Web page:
Students who coyly dispose of
cigarettes in odd corners should
take some sage advice from Fred
Ream, custodian of Friendly, who
said, “I don’t like seeing the stu
dents going in to a class room and
smoking. Another thing, they seem
to think that putting cigarette
stubs in corners and behind radi
ators eliminates them, but it just
makes more work than if they
j were in the middle of the hall."
Look! No Gripes . . .
; August N. Loquest, custodian of
Deady hall, said, “There isn’t any
thing I can think of that really
| bothers me. Guess life has been
pretty good, no complaints.”
Bill Mulvaney, journalism and
McClure, commented, “The way
they smoke cigarettes and throw
them around it looks like a club.
It isn’t the smoking that bothers
me, but the method they use in
applying it. Another thing I can’t
figure out is how 20 students can
go in a class room and disarrange
100 chairs. However, I don’t blame
the students entirely, but the fac
ulty for not getting after them.”
More Cigs
Hawley H. Halversen, library
custodian and another cigarette
man, said, “Students smoking cig
arettes and throwing stubs on the
floor. It makes the library look
bad. They seem to be so careless
about it and refuse to use the re
Charles Clark of the museum of
art said, “Once in a while they
smoke a cigarette and put it in a
corner. Usually, though, the stu
dents are pretty good, especially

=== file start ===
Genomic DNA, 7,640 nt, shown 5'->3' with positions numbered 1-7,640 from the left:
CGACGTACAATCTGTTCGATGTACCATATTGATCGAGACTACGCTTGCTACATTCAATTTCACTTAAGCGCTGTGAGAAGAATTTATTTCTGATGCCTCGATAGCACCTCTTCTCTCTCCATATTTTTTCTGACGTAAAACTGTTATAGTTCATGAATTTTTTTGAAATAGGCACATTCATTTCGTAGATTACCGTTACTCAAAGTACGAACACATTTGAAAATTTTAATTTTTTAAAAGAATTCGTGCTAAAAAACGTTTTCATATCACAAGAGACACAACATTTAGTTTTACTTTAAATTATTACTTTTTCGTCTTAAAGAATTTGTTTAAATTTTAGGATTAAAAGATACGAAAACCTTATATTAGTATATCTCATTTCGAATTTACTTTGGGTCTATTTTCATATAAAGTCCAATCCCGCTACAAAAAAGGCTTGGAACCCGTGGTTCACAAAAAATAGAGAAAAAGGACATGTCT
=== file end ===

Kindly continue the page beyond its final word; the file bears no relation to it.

the veterans and their wives.”
Complaints have been filed to
date, and the good word seems to
be, “Cigarette butts in ashtrays—
or reasonable facsimile—that is!”
provide tennis, golf, and swim
ming facilities.
Oregon State college at Corvallis
plans to have conducted weekend
tours to the coast and to nearby
mountains and lakes.
Students at the Oregon College
of Education at Monmouth will find
a wide variety of recreation areas
available in that vicinity, and those
doing summer work at the South
ern Oregon College of Education
at Ashland will be conveniently
located near several of Oregon's
best fishing streams and lakes and
within easy driving distance of
Crater lake.
The Eastern Oregon College of
Education at La Grande is but^
short distance from Oregon’s
Switzerland in the Wallowa moun
tains, so it is plain that Oregon
summertime students will not suf
fer from any lack of recreational
At the University during the
first session, a chorus, orchestra,
and band will be organized and
will appear in concerts the final
week of the session. In order to
participate in these activities, a
student need not be a music stu
dent but may take part simply for
the enjoyment he may derive from
‘Summer Sitn’
Journalism students at Eugene
will publish a weekly, four-page
tabloid newspaper called the Sum
mer Sun during the first session
of the quarter. v
At the University, the DebusR
Memorial clinic, under the direction
of Dr. P. A. Killgallon, will pro
vide remedial instruction for per
sons over seven years of age who
are handicapped by learning diffi
culties in reading, spelling, or
(Continued from page one)
veterans, more housing units for
married veterans, and re-opening of
the fraternities should provide suf
ficient housing space, he said.
Classes will begin on September
23 with rush week from September
8 to 13 and freshman and registra
tion week September 15 to 21.
Welcome Book
The welcome book, which is dis
tributed to new students has now
been completed by the freshmjm
week committee. Section 2, dealing
with rush week problems, is being
published separately this year.
In order that an enrollment of
5000 may be accommodated, classes
will be held from 8 to 5 Monday
through Friday from 8 to 12 Satur
day morning. There is also a possi
bility that classes may be sched
uled from 12 to 1 o'clock, necessi
tating two lunch hours.
Assemblies and some laboratory
courses will be held during the eve
Some restrictions may be made
on the planning of schedules so
that they will be scattered over
the full 40 hour week.